The Islamist Thought Police

In November 2004, a 26-year old Dutch-Moroccan named Mohammed Bouyeri ambushed filmmaker Theo Van Goh as he rode his bike to work. Bouyeri shot the filmmaker eight times with a handgun, and, as he lay dying, attempted to decapitate him with a large knife. Death was the treatment Van Goh earned for directing a movie that criticized Islam’s treatment of women. In both 2005 and 2007, European newspapers that ran cartoons featuring likenesses of Mohammed were met with riots and death threats. In April 2010, Comedy Central censored images of Mohammed, bleeped out his name, and—ironically—cut a final speech about standing up to intimidation and fear from an episode of South Park, in part because of death threats against the show’s writers.

The other week, a poorly-made YouTube trailer for a movie called “The Innocence of Muslims” that distastefully portrays the prophet as a bloodthirsty pedophile hit the internet. Again, the mobs have spoken. Again, there are bodies in the street as the civilizing principles of decency and diplomatic immunity are gleefully discarded. In Libya, the United States ambassador was killed along with three American soldiers. In Egypt, Yemen, and Tunisia, crowds attacked the American embassy. In Sudan, apparently lacking either an American target or a map, a giant mob stormed the German embassy. Nineteen died in riots in Pakistan where rioters stoned a KFC and torched a church. Two American soldiers were killed in Afghanistan. Even here in Australia, a mob formed in downtown Sydney, attacking police officers with thrown rocks and clenched fists, smashing windows, and chanting “Obama, Obama, we love Osama,” a chorus of support for the tragic murder of three thousand innocent American men, women, and children just over eleven years ago. In the same protest a five-year-old girl held a poster that called for the beheading of those who would offend the prophet. All over a YouTube clip.

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2012 and the Cult of the Individual

The weird part about writing this column this fall is that I’ll never see it in print. I’m spending the semester in Australia this fall but I decided at the end of last year to continue writing this, assuming—incorrectly—that this would be an interesting election about important issues. So, welcome to election season 2012: the race to the bottom. If 2008 was a baseball game where the teams tried for home runs, this time it’s around all about clearing the benches and charging the mound.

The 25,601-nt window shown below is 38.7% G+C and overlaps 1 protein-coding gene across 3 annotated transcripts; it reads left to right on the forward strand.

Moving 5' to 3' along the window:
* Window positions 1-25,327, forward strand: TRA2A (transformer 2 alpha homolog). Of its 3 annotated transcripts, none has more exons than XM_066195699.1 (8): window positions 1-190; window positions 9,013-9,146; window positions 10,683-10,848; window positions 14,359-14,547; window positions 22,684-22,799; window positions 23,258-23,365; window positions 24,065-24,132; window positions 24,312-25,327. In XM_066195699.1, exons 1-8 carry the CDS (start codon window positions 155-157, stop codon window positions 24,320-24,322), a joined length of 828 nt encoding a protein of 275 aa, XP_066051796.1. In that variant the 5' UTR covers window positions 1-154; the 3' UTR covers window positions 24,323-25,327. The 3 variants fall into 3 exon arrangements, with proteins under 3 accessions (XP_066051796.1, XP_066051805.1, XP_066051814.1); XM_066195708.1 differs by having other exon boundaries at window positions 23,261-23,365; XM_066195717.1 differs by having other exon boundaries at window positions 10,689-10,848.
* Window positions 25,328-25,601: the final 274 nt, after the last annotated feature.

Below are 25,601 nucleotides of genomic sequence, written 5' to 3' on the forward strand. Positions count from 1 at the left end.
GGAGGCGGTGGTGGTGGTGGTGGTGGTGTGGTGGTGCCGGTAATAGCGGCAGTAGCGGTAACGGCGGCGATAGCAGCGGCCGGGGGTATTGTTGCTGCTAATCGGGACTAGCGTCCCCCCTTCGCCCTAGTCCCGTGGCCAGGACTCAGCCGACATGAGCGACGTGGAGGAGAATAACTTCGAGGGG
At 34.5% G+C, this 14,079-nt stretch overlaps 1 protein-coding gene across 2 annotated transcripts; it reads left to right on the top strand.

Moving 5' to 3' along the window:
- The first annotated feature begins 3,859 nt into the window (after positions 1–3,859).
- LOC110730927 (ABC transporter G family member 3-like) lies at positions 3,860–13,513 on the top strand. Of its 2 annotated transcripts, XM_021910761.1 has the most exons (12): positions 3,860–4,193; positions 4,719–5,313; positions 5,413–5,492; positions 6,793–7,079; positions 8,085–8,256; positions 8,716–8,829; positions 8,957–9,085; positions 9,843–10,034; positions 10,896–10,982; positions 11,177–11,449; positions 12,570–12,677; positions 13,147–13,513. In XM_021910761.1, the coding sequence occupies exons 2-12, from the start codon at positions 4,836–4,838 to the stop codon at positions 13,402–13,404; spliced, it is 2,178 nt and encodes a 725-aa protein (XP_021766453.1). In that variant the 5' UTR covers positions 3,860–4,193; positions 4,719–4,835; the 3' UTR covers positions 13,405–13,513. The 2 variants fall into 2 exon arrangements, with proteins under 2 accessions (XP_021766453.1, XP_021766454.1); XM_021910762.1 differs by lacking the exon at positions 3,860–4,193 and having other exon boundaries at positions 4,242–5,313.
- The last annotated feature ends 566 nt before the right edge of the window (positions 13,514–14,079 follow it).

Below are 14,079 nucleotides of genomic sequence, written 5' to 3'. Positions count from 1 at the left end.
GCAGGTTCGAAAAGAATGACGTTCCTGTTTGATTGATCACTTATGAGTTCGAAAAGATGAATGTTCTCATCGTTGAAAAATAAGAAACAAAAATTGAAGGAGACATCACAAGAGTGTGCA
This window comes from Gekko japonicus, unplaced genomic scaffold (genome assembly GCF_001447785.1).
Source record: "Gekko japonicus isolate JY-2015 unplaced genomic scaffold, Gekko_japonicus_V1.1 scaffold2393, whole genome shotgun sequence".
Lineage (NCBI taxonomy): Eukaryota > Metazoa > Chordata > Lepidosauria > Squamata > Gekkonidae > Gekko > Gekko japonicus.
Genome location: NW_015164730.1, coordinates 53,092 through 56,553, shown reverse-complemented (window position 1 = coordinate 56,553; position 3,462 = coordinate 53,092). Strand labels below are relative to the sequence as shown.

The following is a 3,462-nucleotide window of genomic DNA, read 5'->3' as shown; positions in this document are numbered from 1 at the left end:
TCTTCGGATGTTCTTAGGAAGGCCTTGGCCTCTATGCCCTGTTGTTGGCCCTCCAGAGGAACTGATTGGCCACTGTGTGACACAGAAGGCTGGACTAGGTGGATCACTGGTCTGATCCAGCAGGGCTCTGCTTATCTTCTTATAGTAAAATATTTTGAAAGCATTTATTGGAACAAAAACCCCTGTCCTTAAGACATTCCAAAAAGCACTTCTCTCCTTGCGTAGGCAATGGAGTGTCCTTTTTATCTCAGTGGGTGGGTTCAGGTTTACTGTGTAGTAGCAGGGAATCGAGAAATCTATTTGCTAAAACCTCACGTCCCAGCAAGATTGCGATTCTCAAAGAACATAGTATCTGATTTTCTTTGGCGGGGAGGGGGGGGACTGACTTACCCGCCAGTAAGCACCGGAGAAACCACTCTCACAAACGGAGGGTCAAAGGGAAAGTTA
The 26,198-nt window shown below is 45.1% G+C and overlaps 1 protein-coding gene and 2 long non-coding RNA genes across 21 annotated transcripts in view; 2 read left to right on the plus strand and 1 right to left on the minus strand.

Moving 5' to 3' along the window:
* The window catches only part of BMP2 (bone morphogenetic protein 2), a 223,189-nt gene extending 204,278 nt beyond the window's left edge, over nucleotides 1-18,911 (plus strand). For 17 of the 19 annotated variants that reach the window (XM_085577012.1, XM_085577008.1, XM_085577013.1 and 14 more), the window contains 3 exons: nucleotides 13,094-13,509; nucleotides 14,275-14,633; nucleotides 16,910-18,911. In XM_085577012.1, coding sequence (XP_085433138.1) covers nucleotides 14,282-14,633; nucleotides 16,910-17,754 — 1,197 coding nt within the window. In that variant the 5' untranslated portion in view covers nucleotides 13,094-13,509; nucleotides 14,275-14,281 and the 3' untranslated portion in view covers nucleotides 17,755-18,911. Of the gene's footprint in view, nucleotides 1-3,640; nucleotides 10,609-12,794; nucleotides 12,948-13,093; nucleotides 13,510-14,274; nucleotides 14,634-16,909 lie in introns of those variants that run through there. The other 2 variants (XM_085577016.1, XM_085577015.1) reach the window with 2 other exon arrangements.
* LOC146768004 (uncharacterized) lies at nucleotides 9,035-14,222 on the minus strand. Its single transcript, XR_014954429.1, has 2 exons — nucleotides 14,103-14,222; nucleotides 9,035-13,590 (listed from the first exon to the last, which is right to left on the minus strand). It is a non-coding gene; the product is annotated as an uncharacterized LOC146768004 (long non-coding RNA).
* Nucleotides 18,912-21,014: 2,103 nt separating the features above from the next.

Which is worse for America? A campaign based almost entirely upon falsehoods and platitudes, or one that focuses on the small, petty, petulant problems it has with its opponent? The latter is more depressing but as we struggle to our knees and begin to look for answers to the questions of the 21st century, both are dangerous. Together, they add up to a depressing election between two men so walled off from the world that they make Don Draper look like the Kardashian family by comparison.

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The Best Five Tom Clancy Books

Tom Clancy was the author whose work most inspired me to write. His work has spawned countless movie adaptions—the Hunt for Red October, Patriot Games, the Sum of All Fears—and video games—Rainbow Six and its many sequels, Splinter Cell and its many sequels, and so on. Clancy has shown an unusual willingness to add his name to anything spy-related as long as it earns him so extra money. Most of the books that have come out bearing that name in the past few years have had a coauthor’s name in small print below, and their quality has deteriorated significantly. Even some of his later, non-coauthored books weren’t as good as readers had come to expect. The glory days of Clancy are long gone, and I haven’t yet found an author in the genre that replaces his combination of quality writing, incredible detail, and amazing action. Many of the popular writers of spy thrillers today make Dick Cheney look liberal and aren’t afraid to show it (Brad Thor), set up good characters but don’t write convincing action and fail to adequately wrap up story lines at the end of the book (Ted Bell), or write great stories but do so poorly (Dan Brown and many, many more). Although Clancy wrote more an extraordinarily large number of awesome novels, here are my five favorites (Mild spoilers follow):

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